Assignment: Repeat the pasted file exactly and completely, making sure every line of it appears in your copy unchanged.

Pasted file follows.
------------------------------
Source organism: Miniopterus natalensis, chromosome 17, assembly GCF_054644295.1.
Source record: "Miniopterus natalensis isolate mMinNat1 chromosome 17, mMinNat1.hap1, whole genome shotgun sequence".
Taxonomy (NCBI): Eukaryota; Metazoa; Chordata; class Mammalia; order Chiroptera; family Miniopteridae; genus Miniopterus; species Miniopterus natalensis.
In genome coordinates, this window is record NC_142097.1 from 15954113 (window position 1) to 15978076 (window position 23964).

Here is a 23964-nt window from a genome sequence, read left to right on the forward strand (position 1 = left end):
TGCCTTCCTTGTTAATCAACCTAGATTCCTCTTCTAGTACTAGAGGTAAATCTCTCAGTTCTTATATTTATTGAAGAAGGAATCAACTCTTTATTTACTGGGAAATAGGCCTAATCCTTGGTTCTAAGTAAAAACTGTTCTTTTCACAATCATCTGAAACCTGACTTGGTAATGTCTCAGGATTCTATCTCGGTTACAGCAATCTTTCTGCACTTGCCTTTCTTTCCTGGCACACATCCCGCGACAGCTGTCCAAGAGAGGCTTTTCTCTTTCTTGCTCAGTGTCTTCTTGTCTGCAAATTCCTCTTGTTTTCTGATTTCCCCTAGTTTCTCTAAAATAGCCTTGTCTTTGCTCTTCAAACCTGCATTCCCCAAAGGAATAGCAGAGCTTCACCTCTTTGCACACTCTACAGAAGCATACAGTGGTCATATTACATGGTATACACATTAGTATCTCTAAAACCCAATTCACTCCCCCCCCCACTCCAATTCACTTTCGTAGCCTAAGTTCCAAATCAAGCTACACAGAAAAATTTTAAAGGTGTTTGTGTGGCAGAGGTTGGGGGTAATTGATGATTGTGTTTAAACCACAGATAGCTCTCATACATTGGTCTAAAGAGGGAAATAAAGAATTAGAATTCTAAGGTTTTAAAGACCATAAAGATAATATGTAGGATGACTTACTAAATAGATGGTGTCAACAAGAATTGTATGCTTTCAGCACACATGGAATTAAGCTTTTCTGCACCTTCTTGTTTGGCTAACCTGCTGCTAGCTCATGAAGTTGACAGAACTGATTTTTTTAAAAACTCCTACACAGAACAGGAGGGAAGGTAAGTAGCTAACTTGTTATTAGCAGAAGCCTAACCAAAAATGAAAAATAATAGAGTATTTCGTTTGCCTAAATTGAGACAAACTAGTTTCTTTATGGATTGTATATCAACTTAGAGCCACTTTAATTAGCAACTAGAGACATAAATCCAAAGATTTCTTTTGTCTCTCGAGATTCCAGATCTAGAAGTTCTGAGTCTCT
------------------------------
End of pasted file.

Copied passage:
Source organism: Miniopterus natalensis, chromosome 17, assembly GCF_054644295.1.
Source record: "Miniopterus natalensis isolate mMinNat1 chromosome 17, mMinNat1.hap1, whole genome shotgun sequence".
Taxonomy (NCBI): Eukaryota; Metazoa; Chordata; class Mammalia; order Chiroptera; family Miniopteridae; genus Miniopterus; species Miniopterus natalensis.
In genome coordinates, this window is record NC_142097.1 from 15954113 (window position 1) to 15978076 (window position 23964).

Here is a 23964-nt window from a genome sequence, read left to right on the forward strand (position 1 = left end):
TGCCTTCCTTGTTAATCAACCTAGATTCCTCTTCTAGTACTAGAGGTAAATCTCTCAGTTCTTATATTTATTGAAGAAGGAATCAACTCTTTATTTACTGGGAAATAGGCCTAATCCTTGGTTCTAAGTAAAAACTGTTCTTTTCACAATCATCTGAAACCTGACTTGGTAATGTCTCAGGATTCTATCTCGGTTACAGCAATCTTTCTGCACTTGCCTTTCTTTCCTGGCACACATCCCGCGACAGCTGTCCAAGAGAGGCTTTTCTCTTTCTTGCTCAGTGTCTTCTTGTCTGCAAATTCCTCTTGTTTTCTGATTTCCCCTAGTTTCTCTAAAATAGCCTTGTCTTTGCTCTTCAAACCTGCATTCCCCAAAGGAATAGCAGAGCTTCACCTCTTTGCACACTCTACAGAAGCATACAGTGGTCATATTACATGGTATACACATTAGTATCTCTAAAACCCAATTCACTCCCCCCCCCACTCCAATTCACTTTCGTAGCCTAAGTTCCAAATCAAGCTACACAGAAAAATTTTAAAGGTGTTTGTGTGGCAGAGGTTGGGGGTAATTGATGATTGTGTTTAAACCACAGATAGCTCTCATACATTGGTCTAAAGAGGGAAATAAAGAATTAGAATTCTAAGGTTTTAAAGACCATAAAGATAATATGTAGGATGACTTACTAAATAGATGGTGTCAACAAGAATTGTATGCTTTCAGCACACATGGAATTAAGCTTTTCTGCACCTTCTTGTTTGGCTAACCTGCTGCTAGCTCATGAAGTTGACAGAACTGATTTTTTTAAAAACTCCTACACAGAACAGGAGGGAAGGTAAGTAGCTAACTTGTTATTAGCAGAAGCCTAACCAAAAATGAAAAATAATAGAGTATTTCGTTTGCCTAAATTGAGACAAACTAGTTTCTTTATGGATTGTATATCAACTTAGAGCCACTTTAATTAGCAACTAGAGACATAAATCCAAAGATTTCTTTTGTCTCTCGAGATTCCAGATCTAGAAGTTCTGAGTCTCT